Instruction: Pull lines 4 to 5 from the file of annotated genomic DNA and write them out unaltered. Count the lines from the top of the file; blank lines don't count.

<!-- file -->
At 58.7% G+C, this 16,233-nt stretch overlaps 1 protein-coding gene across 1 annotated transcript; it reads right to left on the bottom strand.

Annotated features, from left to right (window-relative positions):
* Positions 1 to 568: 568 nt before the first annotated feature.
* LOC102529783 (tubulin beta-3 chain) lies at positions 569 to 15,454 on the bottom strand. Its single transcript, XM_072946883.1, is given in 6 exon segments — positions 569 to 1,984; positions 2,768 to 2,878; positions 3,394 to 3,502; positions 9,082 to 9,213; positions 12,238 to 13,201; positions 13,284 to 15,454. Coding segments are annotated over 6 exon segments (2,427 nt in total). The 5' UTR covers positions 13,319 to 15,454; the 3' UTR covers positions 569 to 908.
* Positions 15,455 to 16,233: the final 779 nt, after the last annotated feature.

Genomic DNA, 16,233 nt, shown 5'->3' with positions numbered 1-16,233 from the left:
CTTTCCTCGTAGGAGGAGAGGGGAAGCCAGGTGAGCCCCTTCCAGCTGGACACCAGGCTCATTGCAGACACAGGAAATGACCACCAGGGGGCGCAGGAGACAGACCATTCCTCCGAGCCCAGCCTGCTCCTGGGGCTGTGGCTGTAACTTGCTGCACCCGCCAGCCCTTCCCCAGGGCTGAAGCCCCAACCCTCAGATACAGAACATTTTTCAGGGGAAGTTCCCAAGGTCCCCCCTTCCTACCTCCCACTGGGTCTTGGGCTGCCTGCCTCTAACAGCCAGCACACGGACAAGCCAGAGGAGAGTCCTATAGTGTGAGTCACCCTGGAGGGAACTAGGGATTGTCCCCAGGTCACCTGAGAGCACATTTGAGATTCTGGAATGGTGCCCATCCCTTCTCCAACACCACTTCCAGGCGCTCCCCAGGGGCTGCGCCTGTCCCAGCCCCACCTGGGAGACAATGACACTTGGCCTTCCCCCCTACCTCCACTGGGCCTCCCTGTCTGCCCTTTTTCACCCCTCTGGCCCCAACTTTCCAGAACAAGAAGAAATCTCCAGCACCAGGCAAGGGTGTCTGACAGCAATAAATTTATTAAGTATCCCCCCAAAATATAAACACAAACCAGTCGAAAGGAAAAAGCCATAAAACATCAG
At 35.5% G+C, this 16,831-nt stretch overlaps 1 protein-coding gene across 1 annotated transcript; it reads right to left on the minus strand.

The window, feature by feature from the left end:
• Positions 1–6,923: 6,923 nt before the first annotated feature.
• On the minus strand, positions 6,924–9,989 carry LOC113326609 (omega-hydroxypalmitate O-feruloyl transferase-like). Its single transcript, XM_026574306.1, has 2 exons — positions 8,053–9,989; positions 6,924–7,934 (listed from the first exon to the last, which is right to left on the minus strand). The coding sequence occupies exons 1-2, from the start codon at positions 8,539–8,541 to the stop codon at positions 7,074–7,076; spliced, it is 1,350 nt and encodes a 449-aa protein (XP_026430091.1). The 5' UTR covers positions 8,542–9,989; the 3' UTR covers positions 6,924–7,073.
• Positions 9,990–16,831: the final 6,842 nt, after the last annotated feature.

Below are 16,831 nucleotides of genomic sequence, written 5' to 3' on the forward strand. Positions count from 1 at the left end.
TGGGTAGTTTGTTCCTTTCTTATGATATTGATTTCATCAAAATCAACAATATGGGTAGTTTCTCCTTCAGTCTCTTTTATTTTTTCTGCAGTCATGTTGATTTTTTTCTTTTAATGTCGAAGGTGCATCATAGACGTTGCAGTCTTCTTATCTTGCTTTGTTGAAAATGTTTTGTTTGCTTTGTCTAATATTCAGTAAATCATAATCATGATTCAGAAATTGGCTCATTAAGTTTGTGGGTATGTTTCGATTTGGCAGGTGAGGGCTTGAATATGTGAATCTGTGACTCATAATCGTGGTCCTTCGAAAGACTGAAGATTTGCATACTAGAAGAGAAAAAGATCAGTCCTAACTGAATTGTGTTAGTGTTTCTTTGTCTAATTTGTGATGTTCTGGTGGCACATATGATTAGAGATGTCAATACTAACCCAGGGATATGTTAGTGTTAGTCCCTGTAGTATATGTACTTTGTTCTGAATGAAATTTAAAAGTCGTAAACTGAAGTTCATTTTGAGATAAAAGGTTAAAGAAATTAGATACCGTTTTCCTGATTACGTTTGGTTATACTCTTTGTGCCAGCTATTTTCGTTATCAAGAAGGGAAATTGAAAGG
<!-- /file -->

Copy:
* LOC102529783 (tubulin beta-3 chain) lies at positions 569 to 15,454 on the bottom strand. Its single transcript, XM_072946883.1, is given in 6 exon segments — positions 569 to 1,984; positions 2,768 to 2,878; positions 3,394 to 3,502; positions 9,082 to 9,213; positions 12,238 to 13,201; positions 13,284 to 15,454. Coding segments are annotated over 6 exon segments (2,427 nt in total). The 5' UTR covers positions 13,319 to 15,454; the 3' UTR covers positions 569 to 908.
* Positions 15,455 to 16,233: the final 779 nt, after the last annotated feature.